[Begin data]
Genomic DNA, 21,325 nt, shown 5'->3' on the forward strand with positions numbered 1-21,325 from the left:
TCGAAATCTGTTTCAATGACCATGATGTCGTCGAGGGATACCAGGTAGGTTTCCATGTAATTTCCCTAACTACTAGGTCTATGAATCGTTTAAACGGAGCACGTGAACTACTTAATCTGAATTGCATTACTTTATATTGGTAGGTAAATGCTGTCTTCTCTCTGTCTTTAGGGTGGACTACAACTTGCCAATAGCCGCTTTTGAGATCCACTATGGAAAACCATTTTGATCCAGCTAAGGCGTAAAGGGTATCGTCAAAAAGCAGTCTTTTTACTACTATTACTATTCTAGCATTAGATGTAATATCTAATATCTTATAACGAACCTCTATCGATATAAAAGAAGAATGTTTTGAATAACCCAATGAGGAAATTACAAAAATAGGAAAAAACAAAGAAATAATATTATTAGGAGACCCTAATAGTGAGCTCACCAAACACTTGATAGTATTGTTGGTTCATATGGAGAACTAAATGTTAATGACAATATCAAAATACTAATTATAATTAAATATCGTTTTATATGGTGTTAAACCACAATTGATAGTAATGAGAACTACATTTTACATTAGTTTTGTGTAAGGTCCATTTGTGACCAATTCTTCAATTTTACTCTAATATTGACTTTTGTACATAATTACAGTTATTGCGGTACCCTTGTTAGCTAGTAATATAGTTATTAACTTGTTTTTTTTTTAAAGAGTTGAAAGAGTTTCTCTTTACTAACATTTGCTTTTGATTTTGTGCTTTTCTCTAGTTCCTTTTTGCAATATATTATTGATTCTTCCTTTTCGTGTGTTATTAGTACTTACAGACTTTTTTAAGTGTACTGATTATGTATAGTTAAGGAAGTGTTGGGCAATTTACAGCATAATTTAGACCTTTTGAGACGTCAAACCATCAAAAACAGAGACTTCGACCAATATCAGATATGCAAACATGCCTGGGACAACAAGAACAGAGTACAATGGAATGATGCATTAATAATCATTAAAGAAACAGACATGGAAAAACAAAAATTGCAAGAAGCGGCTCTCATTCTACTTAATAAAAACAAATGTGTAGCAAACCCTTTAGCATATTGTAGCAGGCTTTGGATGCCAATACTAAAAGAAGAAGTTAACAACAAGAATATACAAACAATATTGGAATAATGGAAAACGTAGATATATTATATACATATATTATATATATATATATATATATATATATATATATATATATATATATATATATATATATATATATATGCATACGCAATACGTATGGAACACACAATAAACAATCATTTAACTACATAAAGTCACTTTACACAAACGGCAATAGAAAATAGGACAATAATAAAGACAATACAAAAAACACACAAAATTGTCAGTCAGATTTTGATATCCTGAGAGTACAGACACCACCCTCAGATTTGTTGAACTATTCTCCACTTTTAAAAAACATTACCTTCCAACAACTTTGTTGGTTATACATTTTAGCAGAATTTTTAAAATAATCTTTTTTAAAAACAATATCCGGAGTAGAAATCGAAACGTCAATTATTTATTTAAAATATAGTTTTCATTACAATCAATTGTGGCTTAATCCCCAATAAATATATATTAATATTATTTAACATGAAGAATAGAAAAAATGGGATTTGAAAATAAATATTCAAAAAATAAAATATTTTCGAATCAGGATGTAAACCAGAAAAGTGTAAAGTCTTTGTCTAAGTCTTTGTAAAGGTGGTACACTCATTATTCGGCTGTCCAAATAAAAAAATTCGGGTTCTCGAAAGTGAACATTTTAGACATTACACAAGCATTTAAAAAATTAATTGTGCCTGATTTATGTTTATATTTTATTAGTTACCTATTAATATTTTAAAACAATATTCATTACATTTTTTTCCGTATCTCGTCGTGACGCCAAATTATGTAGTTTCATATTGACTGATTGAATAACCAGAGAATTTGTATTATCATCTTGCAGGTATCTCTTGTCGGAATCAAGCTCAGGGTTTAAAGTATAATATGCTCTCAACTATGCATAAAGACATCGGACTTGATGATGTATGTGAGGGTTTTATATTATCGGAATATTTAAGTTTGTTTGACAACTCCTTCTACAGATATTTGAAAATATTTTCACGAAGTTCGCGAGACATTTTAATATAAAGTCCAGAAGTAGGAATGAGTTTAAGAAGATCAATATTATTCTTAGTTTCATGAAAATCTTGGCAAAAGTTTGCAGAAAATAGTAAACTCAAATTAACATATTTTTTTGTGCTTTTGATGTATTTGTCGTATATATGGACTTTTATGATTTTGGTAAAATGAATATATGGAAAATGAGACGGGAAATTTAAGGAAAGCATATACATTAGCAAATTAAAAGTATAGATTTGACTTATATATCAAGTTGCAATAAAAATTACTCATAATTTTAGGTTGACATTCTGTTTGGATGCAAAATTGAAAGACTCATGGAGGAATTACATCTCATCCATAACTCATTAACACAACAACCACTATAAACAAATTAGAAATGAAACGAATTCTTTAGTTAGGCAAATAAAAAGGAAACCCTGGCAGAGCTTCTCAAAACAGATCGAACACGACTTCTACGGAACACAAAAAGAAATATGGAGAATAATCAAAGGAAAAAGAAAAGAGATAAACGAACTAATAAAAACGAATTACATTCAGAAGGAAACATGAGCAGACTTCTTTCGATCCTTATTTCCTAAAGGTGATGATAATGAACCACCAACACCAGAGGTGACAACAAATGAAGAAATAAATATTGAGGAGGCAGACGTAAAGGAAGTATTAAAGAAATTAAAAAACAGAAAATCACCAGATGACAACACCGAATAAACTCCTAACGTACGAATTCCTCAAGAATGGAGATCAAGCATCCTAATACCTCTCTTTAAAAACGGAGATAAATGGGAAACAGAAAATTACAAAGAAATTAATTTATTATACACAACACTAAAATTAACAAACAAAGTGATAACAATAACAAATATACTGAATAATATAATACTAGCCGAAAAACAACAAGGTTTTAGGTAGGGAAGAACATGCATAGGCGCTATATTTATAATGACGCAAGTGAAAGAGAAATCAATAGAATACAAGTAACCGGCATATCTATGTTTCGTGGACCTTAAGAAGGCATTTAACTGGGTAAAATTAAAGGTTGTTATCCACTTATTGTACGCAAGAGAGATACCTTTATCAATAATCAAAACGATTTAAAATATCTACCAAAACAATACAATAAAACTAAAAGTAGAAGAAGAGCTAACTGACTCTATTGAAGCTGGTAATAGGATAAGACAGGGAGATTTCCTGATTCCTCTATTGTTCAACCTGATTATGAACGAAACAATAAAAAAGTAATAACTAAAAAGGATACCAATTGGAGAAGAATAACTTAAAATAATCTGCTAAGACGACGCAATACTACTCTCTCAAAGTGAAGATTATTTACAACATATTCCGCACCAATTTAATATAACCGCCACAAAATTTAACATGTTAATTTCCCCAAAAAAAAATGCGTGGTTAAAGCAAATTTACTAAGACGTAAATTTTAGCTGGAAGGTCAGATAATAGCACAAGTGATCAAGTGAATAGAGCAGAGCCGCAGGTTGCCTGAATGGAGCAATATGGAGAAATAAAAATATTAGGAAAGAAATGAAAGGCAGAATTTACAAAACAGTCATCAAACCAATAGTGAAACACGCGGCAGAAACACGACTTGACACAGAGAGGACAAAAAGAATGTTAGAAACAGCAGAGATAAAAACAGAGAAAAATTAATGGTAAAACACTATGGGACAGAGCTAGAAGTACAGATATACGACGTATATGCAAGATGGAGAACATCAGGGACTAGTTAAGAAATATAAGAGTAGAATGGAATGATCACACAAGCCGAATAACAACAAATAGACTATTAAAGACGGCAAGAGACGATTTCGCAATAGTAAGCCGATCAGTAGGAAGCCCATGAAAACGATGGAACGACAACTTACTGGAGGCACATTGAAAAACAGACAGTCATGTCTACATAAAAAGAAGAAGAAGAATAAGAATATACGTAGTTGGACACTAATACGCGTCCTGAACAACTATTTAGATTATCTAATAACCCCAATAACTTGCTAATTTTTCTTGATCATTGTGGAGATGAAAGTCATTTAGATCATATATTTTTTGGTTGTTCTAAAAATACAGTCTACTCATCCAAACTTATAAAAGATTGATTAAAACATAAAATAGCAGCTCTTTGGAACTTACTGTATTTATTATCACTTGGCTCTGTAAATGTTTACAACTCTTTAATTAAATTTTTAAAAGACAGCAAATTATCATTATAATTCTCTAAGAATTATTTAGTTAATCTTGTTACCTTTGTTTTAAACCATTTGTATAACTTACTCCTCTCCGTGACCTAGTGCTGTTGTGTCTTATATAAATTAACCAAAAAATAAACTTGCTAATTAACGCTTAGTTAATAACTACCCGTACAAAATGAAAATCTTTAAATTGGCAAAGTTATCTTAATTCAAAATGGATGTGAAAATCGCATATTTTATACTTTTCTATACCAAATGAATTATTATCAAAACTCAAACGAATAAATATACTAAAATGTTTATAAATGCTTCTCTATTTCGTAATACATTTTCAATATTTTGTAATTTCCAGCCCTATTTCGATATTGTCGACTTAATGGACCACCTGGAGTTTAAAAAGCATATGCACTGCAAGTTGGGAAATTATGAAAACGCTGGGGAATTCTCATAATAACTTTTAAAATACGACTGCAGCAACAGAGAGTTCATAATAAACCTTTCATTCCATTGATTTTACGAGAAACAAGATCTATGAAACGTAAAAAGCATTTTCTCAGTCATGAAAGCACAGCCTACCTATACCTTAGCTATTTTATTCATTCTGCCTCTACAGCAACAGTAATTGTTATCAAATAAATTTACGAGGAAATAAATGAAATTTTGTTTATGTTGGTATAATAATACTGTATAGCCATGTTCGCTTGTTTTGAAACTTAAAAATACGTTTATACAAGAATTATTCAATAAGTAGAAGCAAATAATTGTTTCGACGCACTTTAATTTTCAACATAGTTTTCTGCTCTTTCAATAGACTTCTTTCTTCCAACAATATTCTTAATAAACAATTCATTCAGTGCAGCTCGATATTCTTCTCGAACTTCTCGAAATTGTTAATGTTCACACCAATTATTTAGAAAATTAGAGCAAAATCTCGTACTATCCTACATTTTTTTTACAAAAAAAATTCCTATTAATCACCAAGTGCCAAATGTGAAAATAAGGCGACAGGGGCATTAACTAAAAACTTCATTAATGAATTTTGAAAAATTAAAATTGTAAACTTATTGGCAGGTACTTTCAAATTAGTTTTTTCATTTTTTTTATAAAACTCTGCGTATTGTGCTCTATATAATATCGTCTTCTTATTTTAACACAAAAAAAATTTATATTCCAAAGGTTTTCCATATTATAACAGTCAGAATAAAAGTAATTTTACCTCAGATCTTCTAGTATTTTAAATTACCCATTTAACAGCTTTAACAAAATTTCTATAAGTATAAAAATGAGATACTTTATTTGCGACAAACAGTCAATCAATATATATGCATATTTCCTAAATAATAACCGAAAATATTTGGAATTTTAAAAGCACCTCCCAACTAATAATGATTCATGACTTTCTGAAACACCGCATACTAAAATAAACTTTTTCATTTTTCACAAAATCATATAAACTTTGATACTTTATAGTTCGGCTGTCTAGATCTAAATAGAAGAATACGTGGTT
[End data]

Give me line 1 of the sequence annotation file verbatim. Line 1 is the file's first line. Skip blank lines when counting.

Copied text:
Genomic DNA, 21,325 nt, shown 5'->3' on the forward strand with positions numbered 1-21,325 from the left: